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NFL Draft

3 Offensive Free Agents Patriots Should Target

  • The Draft Network
  • March 1, 2021
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The New England Patriots’ fall from grace post-Tom Brady was harsh. They were able to curb some of it by adding quarterback Cam Newton, but for the most part, the offense just could not keep up with the majority of the Patriots’ schedule—hence their 7-9 regular season record and missing out on the playoff for only the second time since 2002.

As we set the table for how the Patriots will look to improve their offense this offseason, let’s start with Newton. Newton came to Foxborough after a decade in Carolina as their franchise quarterback. Midway through that tenure, Newton was MVP of the league and led the Panthers to a Super Bowl appearance. But over the last few years, injuries have kept us from seeing the talent we know he has within him. That was the case in New England this year, too. Newton was coming off shoulder surgery to start the 2020 campaign. As if that wasn’t enough, he suffered a hand injury and also missed time due to a COVID-19 diagnosis. Though he only missed one game on the COVID list, he mentioned this offseason that it set him back more than just the games missed.

All of that brings Newton’s time in New England into question. The Patriots have not decided whether they want to bring Newton back yet or not, as he is a free agent. He could still fill that spot, but they are not tied to Newton if they see an upgrade elsewhere.

As for the rest of the offense, the offensive line was one of the best in the NFL, and the Patriots’ run game thrived because of it. Isaiah Wynn, Shaq Mason, and Michael Onwenu were three of the top-graded offensive linemen at their positions, according to Pro Football Focus. As a team, they were top 10 in yards-per-carry average with backs like Damien Harris and Sony Michel, along with Newton, leading the way.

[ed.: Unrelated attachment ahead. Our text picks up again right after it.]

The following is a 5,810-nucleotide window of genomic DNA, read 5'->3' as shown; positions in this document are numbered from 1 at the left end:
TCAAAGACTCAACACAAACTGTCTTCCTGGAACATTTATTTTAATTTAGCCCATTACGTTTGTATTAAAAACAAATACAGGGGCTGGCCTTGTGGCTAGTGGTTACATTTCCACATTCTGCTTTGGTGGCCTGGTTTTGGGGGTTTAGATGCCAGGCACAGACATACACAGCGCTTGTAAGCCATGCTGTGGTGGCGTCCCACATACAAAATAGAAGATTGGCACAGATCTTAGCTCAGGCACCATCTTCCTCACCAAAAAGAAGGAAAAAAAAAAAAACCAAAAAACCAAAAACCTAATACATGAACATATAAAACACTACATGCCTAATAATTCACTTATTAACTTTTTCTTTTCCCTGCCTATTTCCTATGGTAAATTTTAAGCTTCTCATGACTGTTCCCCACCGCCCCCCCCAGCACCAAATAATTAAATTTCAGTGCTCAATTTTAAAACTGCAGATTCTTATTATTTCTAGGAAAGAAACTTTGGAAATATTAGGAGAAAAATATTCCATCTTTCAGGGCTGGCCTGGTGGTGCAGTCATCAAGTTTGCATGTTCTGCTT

Now for the bad news: this team is completely devoid of playmakers in the passing game. 

The Patriots (uncharacteristically) drafted wide receiver N’Keal Harry in the first round back in 2019. He has not lived up to that first-round selection, and around him, things aren’t much better. Julian Edelman played in just six games last season due to various injuries, as well as a seat on the COVID/reserve list. With recently drafted tight ends that haven’t really stepped out into playmaking territory yet and a weak receiver room beyond the struggling two I already mentioned, it’s bad news up there.

With all that in mind, the Patriots do have a projected $68 million in cap space, which is the third most in the NFL. Here’s what they might be able to do with it on the offensive side of things.

Chris Godwin, WR, Tampa Bay Buccaneers

Projected AAV: $18 million

I don’t see Godwin leaving Tampa Bay, but Bill Belichick would likely empty the bank account to get a receiver of Godwin’s abilities in a Patriots uniform. The reasons for that go beyond just how reliable Godwin is as a receiver; he’s also a fantastic blocker who does so much for the run game.

Godwin will be one of the highest-priced wide receivers to get this free agency period—deservingly so. But if he hits the market, money should not be what stands in the way of making him a Patriot.

Hunter Henry, TE, Los Angeles Chargers

Projected AAV: $10-11 million

This would be another big splash in the receiving game that would make a lot of sense for New England, even with the young tight ends they have on the roster. Henry has experience being a decent-sized focal point in an offense. He saw a career-high 76 targets in 2019 and then even more with 93 in 2020. There doesn’t have to be an “oh, the Patriots need a tight end” narrative to appreciate what Henry could do for them—especially if Newton is back at quarterback.

Allen Robinson, WR, Chicago Bears

Projected AAV: $20 million

Oh, you thought the list would get less big-time the further we went down? Nope. The Patriots have a lot of money and have a massive need in the passing game.

Robinson has been one of the best receivers in the NFL over the last five years despite dealing with less than stellar quarterback play. They know he can thrive in the environment they currently have (not ideal), and will hopefully only get better as things improve (more ideal). He can be a true No. 1 wideout for them.

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